John Rain, the protagonist of this hard-nosed espionage/adventure novel, is new to me, although there are two previous books in the series, "Rain Fall" and "Hard Rain."
Rain is a cynical, romantic, conscientious Japanese-American assassin.
After decades of causing death - first as a soldier in Viet Nam, then in Afghanistan, followed by a stint as a contract agent for the CIA, he tries to go to ground in Brazil.
But his specialty - making an assasination appear to have occurred from natural causes - is too much in demand for the CIA, here cynically referred to as "Christians in Action," to leave him in peace.
The agency tracks him down and ensnares him in yet another plot, this time to eliminate "with extreme prejudice," in bureaucrat-ese, a shadowy arms dealer who seems to be playing the terrorist organizations of the Middle East against not one but two warring factions within the CIA.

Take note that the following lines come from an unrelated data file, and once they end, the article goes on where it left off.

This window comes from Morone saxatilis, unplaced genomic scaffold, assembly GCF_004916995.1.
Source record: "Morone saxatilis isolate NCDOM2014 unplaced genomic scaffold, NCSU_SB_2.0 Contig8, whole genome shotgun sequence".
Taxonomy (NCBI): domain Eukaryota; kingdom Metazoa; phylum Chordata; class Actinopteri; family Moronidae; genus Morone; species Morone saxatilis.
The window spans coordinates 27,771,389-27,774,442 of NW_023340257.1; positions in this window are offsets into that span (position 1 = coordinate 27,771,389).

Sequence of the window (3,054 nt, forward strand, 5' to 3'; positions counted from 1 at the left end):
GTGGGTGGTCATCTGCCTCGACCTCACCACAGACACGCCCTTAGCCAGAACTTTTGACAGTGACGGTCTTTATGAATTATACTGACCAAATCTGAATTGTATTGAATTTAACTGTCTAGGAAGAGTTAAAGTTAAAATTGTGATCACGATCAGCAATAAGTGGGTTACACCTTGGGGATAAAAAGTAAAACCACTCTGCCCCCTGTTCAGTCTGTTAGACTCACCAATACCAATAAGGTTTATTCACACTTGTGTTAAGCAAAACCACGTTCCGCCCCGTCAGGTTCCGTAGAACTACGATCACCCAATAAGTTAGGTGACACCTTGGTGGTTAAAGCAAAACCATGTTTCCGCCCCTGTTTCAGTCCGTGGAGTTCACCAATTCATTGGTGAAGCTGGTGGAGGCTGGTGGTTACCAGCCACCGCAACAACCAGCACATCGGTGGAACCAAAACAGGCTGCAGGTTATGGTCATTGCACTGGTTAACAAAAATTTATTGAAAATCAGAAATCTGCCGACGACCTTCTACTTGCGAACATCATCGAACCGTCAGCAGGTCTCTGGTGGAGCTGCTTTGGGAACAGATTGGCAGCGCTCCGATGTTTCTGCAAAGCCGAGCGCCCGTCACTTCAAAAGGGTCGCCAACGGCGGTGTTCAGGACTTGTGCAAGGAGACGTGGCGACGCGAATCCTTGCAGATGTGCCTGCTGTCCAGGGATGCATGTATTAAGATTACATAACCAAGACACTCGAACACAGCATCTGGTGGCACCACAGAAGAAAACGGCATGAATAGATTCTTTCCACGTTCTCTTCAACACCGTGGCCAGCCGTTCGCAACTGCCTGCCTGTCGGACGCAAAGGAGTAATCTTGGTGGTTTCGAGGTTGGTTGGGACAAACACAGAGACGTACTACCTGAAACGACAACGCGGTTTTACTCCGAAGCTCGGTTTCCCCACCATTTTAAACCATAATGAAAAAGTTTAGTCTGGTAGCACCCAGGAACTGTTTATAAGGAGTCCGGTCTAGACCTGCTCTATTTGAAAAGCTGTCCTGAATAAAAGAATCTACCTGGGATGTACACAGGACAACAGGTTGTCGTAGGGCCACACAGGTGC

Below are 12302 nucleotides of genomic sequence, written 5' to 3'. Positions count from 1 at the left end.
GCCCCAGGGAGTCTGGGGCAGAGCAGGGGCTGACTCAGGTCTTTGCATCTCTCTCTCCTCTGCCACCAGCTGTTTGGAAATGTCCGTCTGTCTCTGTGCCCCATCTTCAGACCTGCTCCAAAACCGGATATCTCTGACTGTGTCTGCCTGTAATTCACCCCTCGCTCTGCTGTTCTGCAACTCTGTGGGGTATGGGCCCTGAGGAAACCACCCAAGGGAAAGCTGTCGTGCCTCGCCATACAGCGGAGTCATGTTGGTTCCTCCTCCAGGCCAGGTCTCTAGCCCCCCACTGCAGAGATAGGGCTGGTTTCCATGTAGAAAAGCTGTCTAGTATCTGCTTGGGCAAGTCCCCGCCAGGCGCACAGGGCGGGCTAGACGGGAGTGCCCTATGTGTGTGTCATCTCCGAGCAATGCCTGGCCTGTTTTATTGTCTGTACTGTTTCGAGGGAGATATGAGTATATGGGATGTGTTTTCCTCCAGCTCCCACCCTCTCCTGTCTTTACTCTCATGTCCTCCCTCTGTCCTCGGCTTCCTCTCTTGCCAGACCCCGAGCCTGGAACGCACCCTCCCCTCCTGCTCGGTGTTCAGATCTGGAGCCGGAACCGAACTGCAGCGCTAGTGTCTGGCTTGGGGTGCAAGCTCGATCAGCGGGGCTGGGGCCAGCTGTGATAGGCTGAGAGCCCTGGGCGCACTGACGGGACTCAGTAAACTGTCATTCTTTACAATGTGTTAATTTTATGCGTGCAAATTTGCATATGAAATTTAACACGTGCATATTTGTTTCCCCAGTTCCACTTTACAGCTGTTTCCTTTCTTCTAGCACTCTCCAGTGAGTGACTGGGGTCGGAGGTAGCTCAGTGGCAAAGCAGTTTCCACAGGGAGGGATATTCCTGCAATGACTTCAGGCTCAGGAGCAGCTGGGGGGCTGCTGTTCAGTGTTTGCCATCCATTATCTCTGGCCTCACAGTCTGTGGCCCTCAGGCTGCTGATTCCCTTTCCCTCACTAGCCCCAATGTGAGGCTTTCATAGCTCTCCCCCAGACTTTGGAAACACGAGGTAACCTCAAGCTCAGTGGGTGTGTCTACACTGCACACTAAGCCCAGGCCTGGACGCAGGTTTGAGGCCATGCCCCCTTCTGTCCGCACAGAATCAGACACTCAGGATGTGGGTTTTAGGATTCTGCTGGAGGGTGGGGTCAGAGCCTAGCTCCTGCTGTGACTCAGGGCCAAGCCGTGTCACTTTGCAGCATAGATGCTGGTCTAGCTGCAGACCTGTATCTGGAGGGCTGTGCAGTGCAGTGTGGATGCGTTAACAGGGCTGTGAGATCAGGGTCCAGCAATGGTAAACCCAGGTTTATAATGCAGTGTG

What makes the book rise above most in its genre, and me certain to read both the first two by Eisler and any that subsequently appear, is his thoughtful, philosophical narrative style.
A few passages from the book, beginning with its opening paragraph:
- The agency had hired me to "retire" Belghazi, not to protect him. So if this didn't go well, their next candidate for a retirement package would probably be me.
In my line of work, drawing attention is a serious violation of the laws of common sense, and therefore of survival. Because if someone notices you for one thing, he'll be inclined to look more closely, at which point he might notice something else. A pattern, which would have remained quietly hidden, might then begin to emerge, after which your cloak of anonymity will be methodically pulled apart, probably to be rewoven into something more closely resembling a shroud.